It’s never too late

Stanstead Journal - - FRONT PAGE - Vic­to­ria Vanier, Stanstead

If you’ve ever won­dered how many years of phys­i­cal train­ing it takes to be able to run a full marathon, 42.2 kilo­me­tres, you might be sur­prised to learn that it took one Stanstead res­i­dent, a man in his late thir­ties who hadn’t done sports since high school, only two years!

About three years ago, lo­cal elec­tri­cian Pa­trick Bouchard was in con­stant pain, suf­fer­ing from a knee in­jury and re­luc­tant to seek med­i­cal help. “I fi­nally de­cided to see a doc­tor, then I had knee surgery for a lig­a­ment prob­lem. Af­ter the op­er­a­tion, the doc­tor said I should walk as much as I could so it would heal well,” ex­plained Mr. Bouchard in an in­ter­view with the Stanstead Jour­nal.

Pa­trick’s reg­u­lar walks soon turned to reg­u­lar jogs. “My wife had started run­ning be­fore me and I thought that it looked pretty cool, so I tried it, and I fell in love with it!” Mr. Bouchard be­gan jog­ging sev­eral times a week, af­ter work, dis­cov­er­ing soon that it was not only help­ing him get back into shape af­ter knee surgery, but also help­ing him ‘de­com­press’ af­ter his hec­tic work sched­ule.

“When I go for a run, my head clears; I don’t think at all about work. I deal with peo­ple all day long so I need to take that time for me. And, not like a team sport, I can do it when­ever I’m ready, when­ever it’s a good time for me. I just go out­side and en­joy the fresh air.” He con­tin­ued: “What I re­ally like is that my en­ergy level is way up now that I run.”

In the sum­mer of 2012, af­ter only a year of train­ing, Mr. Bouchard com­pleted a half marathon, 21.1 kilo­me­tres, in Que­bec City, sur­pris­ing him­self. He ran another cou­ple of half marathons this past sum­mer, re­turn­ing to Que­bec City and run­ning one in Sher­brooke, all the while pre­par­ing for the ‘ic­ing on the cake’: the Mon­treal Marathon!

“My cousin, Yves Bouchard, runs a lot and he chal­lenged me to do a full marathon. He was one of my mo­ti­va­tors. We started the race at the same time, wished each other good luck, then we were off, each in our own bub­ble,” said Mr. Bouchard about the pop­u­lar, an­nual event that at­tracted 32,000 run­ners from forty-eight States and thirty-eight coun­tries.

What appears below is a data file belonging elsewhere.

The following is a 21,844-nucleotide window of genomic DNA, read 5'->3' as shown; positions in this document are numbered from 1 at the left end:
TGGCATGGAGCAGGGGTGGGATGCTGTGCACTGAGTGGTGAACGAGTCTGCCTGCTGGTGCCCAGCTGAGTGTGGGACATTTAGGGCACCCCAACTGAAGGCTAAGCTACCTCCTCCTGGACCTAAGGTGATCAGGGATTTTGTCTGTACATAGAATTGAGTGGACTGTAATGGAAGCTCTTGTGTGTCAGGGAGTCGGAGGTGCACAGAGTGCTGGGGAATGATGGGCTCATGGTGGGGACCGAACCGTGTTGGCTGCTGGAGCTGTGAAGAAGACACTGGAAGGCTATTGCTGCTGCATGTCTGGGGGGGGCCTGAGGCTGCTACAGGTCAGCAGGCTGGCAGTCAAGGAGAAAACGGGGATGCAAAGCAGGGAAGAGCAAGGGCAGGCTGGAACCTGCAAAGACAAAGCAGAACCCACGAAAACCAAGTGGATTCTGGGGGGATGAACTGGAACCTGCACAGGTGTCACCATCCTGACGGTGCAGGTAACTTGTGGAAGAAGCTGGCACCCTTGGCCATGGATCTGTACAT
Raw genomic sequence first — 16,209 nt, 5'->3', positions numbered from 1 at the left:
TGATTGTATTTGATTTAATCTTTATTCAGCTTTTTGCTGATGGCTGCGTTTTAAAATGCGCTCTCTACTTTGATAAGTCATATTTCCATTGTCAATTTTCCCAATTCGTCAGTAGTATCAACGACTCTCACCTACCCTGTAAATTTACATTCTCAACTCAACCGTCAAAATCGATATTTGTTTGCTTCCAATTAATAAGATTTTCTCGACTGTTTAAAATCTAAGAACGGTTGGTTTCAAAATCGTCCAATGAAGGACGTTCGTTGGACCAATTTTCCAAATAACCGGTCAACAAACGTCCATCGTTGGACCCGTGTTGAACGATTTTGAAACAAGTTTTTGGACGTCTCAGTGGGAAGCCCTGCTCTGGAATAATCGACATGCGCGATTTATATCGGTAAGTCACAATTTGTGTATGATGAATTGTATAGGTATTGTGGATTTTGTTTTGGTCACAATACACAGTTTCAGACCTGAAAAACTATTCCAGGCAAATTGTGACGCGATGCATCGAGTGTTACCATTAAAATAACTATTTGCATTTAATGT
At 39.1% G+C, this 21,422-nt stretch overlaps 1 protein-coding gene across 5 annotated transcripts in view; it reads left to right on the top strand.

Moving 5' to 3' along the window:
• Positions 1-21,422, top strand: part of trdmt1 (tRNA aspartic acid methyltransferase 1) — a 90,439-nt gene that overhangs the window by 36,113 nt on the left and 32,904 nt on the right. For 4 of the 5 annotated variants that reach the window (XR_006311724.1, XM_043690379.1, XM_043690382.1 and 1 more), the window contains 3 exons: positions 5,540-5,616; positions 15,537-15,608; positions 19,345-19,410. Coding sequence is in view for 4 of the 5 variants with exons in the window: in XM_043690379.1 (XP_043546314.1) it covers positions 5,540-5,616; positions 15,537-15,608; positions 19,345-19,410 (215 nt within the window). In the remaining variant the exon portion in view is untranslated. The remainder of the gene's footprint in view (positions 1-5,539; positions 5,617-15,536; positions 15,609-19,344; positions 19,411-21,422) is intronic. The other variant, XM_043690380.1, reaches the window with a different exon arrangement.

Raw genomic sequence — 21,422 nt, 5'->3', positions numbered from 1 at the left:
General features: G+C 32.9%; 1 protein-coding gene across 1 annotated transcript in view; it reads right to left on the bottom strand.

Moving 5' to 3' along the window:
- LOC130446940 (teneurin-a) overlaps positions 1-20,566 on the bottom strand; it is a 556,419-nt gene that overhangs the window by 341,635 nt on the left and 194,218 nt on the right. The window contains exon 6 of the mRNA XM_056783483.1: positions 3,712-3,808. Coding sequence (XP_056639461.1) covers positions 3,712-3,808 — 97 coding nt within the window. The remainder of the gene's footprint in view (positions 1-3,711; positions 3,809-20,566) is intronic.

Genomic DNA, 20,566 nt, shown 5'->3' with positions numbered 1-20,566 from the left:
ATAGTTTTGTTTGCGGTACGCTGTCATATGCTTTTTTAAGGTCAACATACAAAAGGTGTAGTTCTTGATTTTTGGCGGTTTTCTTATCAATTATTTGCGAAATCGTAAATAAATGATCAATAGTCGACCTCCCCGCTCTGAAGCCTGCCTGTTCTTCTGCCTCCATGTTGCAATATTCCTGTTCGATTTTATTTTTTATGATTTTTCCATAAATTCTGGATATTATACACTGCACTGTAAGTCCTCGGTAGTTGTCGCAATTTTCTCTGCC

“That was a big chal­lenge. A lot goes through your head dur­ing a race lake that; it was quite dif­fer­ent that a half marathon. But it was also eas­ier that I thought it would be; I was ex­pect­ing more pain,” said Pa­trick about the race in Mon­treal, held on Septem­ber 22nd, which he fin­ished in four hours and fif­teen min­utes. “Af­ter thirty-five kilo­me­tres you re­ally start to slow down. I had some pain in my an­kles. But the spec­ta­tors were great. They were the ones help­ing us to fin­ish the last few kilo­me­tres,” ad­mit­ted Mr. Bouchard.

The fa­ther of two young girls, Pa­trick seemed ap­pre­cia­tive of his fam­ily’s sup­port of his new pas­time. “My run­ning does take away from fam­ily time, but my fam­ily re­spects that. I think my chil­dren are proud of me. And they both ran in the Border­fest 5 km Run for the first time this year.”

Al­though Pa­trick’s marathon sea­son is over for this year, he’s think­ing about the next one. “Yves and I are al­ready talk­ing about which marathon we should do next year.”

“What I want to tell peo­ple is that if I can run a marathon, any­one can do it. I work be­tween fifty and sixty hours a week, but I can still find time to run reg­u­larly. I hope I can mo­ti­vate at least one per­son to give it a try,” con­cluded Mr. Bouchard.

Photo cour­tesy

Pa­trick Bouchard, at right, and his cousin, Dr. Yves Bouchard, were happy to earn their medals at the Mon­treal Marathon.

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